It has been a while since I posted any information on the blog about the recent pottery events we have been to. Well, at the weekend we were asked to host a hen night gathering for about 19 ladies. It was a wonderful afternoon and there was a variety of pottery painted. It is great to see everyone's different ideas develop as they paint and I have taken pictures of some of the items so you can see. I apologise for the quality of the photos as it was dark when I took them but I think the pieces still look lovely.
cup cake money box and two cup cake trinket boxes
two Brown Betty teapots
two short am mugs decorated in a nursery theme
a selection of flowerpots and vases
a deep star bowl
a small gravy or sauce boat
small milk jugs for one
My mum and I have also been busy painting things for our up and coming Christmas Markets, we will put them on the blog for you to see asap
Running from 3-9 October 2011, National Knitting Week aims to inspire the next generation of knitters and get your community crazy for knitting!
This special week of crafty events was first celebrated in 2005 after it was created by Knitting Magazine.
There's lots of ways to get involved. You can organise free 'knit and crochet' classes, fashion shows to show off your newly spun clothes and much more!
There is also a serious side to National Knitting Week - money raised will go to Bliss the special care baby charity. Last year almost £10 000 was raised to help support the Bliss Family Support Helpline. And this year the money raised will by used to help with the costs of 40,000 Going Home Pack. So with your help lets hope they can raise much more than previous years!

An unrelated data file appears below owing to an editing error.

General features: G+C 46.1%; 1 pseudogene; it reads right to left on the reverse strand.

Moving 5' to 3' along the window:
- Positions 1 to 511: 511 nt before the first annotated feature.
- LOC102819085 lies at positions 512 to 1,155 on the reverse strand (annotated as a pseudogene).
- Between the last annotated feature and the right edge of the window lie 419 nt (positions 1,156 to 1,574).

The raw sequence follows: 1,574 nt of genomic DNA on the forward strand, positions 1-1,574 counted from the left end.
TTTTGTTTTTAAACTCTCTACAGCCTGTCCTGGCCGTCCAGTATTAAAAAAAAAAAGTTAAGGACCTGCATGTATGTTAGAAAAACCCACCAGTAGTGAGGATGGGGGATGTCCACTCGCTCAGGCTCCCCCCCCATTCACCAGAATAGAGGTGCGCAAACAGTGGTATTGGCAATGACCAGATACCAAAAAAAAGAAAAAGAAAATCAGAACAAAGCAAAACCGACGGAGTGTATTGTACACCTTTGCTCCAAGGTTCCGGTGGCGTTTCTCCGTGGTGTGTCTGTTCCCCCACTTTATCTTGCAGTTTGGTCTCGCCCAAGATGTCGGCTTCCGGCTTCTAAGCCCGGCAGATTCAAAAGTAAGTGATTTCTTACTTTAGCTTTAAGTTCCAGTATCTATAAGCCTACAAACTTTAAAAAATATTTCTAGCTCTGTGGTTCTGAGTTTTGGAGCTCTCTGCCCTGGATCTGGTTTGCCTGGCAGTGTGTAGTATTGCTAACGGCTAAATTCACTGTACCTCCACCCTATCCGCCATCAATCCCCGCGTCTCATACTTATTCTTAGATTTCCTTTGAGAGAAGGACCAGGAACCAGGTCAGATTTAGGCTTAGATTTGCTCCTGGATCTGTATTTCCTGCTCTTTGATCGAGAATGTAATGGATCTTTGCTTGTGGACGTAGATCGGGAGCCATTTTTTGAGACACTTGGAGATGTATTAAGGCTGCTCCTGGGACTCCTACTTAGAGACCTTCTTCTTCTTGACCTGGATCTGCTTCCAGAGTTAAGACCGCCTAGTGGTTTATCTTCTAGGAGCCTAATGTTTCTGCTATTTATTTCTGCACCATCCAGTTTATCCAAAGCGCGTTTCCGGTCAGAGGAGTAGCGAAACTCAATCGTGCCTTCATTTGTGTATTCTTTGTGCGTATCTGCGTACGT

Knit 1 - Pass it On is National Knitting Week's latest campaign, launched by the Crafts Council and the UK Handknitting Association. The aim is to support one other person and teach them how to knit or crochet. You could even get sponsored for your efforts and raise donations for Bliss!
So go on, pick up your pins, get started on that woolly jumper and help a good cause!
What fantastic weather we are having. We have had a very sunny hot weekend here with temperatures reaching 29.9C in Gravesend, breaking the maximum daily temperature record for the UK in October. Incredible for this time of year. I have been making the most of it by walking my dogs, Daisy and Jess, over the field early in the morning and early evening and it has been beautiful.
This is the view from the top of the field
Here are Daisy and Jess enjoying the weather
and waiting for their treat before heading home.
Even though the leaves are turning and the evenings are drawing in it has felt more like mid summer. This is a picture of the creeper that grows rapidly over the front of my house. It is a wonderful light green in spring, dark green in summer and then a vibrant mix of autumn colours at this time of year. I am not sure what it is but I think it is a Boston Ivy.
Hope the weather has been lovely where you are too and you have enjoyed the weekend!
It was my birthday recently and my daughter bought me this wonderful book